Source: Vatican News/Diocese of Tagbilaran
Thousands of priests and religious, families, young people and children, planted more than 60,000 saplings on Sunday, in parishes across the Diocese of Tagbilaran, in the central Philippine province of Bohol as part of their Season of Creation.
Bishop Alberto Uy of Tagbilaran said they planted a variety of fruit-bearing and hardwood trees.
The initiative was one of many activities of the Philippine Catholic Church during the worldwide ecumenical Season of Creation, from September 1 to October 4. The Church in the Philippines has extended the period by a week to October 11.
More than 70 church and civil society organizations inaugurated the Philippine celebration of the Season on 1 September. At least 100 volunteers in every parish of Tagbilaran joined the initiative and planted 10 trees each in their surroundings, backyards, and other designated areas.
Bishop Uy said every Christian is called to care about God's creation, pointing out that trees not only beautify the surroundings but also bring many practical benefits to people. "May all of us develop a love for nature and start caring for the environment," he prayed.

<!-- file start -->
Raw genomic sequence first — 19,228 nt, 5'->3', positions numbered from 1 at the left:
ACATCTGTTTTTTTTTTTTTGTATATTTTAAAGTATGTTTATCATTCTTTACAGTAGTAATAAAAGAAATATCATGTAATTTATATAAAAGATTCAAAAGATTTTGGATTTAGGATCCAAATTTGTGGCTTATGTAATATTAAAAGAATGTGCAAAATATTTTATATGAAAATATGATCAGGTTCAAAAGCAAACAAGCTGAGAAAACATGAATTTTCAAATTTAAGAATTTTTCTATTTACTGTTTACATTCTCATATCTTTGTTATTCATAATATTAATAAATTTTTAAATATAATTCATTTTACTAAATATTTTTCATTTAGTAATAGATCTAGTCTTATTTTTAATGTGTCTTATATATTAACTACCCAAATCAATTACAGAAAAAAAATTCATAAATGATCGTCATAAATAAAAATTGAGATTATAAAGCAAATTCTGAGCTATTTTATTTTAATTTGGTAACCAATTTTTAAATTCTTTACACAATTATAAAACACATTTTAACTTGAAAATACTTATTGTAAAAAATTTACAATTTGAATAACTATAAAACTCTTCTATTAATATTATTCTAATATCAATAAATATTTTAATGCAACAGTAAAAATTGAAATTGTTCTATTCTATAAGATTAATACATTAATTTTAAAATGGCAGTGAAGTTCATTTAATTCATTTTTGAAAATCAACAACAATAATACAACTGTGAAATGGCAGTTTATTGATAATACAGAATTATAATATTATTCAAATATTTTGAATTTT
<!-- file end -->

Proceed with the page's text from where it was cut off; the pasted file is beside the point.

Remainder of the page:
According to figures from Global Forest Watch (GFW), which monitors global forests in near real-time, the Philippines had 13.2 million hectares of natural forest, extending over 62% of its land area. In 2019, it lost 48.2 thousand hectares of natural forest, equivalent to 19.1 million metric tons of CO 2 emissions.
From 2001 to 2019, the Philippines lost 1.23 million hectares of tree cover, equivalent to a 6.6% decrease in tree cover since 2000, and 498 million metric tons of CO 2 emissions.
GFW also noted that in 2010, Bohol had 165,000 hectares of tree cover, extending to over 41 percent of its land area. In 2017, the tourist destination island lost 583 hectares of tree cover, losing the capacity to capture an equivalent of 57.4 kilotons of carbon dioxide emissions.
Bishop Uy, whose diocese is spearheading other social action projects, including the provision of low-cost housing for the underprivileged, explained that instead of the usual mahogany and gmelina species, Bohol is now going for the local species and preferably fruit-bearing trees.
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